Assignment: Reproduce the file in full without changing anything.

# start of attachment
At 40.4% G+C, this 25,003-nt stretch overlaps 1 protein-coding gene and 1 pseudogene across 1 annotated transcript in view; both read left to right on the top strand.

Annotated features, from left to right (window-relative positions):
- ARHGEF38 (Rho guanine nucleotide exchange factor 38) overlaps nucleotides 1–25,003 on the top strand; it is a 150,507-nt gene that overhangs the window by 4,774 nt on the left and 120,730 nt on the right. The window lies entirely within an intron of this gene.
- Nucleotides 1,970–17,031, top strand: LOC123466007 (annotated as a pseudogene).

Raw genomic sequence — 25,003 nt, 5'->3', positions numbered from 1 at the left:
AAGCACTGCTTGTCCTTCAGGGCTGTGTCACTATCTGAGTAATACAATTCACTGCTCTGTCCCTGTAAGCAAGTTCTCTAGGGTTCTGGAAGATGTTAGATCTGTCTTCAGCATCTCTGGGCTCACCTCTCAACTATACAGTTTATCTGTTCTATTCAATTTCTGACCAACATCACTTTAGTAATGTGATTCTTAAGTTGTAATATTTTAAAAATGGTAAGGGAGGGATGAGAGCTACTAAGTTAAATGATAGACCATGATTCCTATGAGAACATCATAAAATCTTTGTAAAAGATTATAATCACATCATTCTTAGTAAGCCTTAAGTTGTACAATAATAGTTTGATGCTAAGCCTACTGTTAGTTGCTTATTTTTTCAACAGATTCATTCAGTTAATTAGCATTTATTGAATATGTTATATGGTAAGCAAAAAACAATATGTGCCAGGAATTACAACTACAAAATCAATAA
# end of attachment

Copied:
At 40.4% G+C, this 25,003-nt stretch overlaps 1 protein-coding gene and 1 pseudogene across 1 annotated transcript in view; both read left to right on the top strand.

Annotated features, from left to right (window-relative positions):
- ARHGEF38 (Rho guanine nucleotide exchange factor 38) overlaps nucleotides 1–25,003 on the top strand; it is a 150,507-nt gene that overhangs the window by 4,774 nt on the left and 120,730 nt on the right. The window lies entirely within an intron of this gene.
- Nucleotides 1,970–17,031, top strand: LOC123466007 (annotated as a pseudogene).

Raw genomic sequence — 25,003 nt, 5'->3', positions numbered from 1 at the left:
AAGCACTGCTTGTCCTTCAGGGCTGTGTCACTATCTGAGTAATACAATTCACTGCTCTGTCCCTGTAAGCAAGTTCTCTAGGGTTCTGGAAGATGTTAGATCTGTCTTCAGCATCTCTGGGCTCACCTCTCAACTATACAGTTTATCTGTTCTATTCAATTTCTGACCAACATCACTTTAGTAATGTGATTCTTAAGTTGTAATATTTTAAAAATGGTAAGGGAGGGATGAGAGCTACTAAGTTAAATGATAGACCATGATTCCTATGAGAACATCATAAAATCTTTGTAAAAGATTATAATCACATCATTCTTAGTAAGCCTTAAGTTGTACAATAATAGTTTGATGCTAAGCCTACTGTTAGTTGCTTATTTTTTCAACAGATTCATTCAGTTAATTAGCATTTATTGAATATGTTATATGGTAAGCAAAAAACAATATGTGCCAGGAATTACAACTACAAAATCAATAA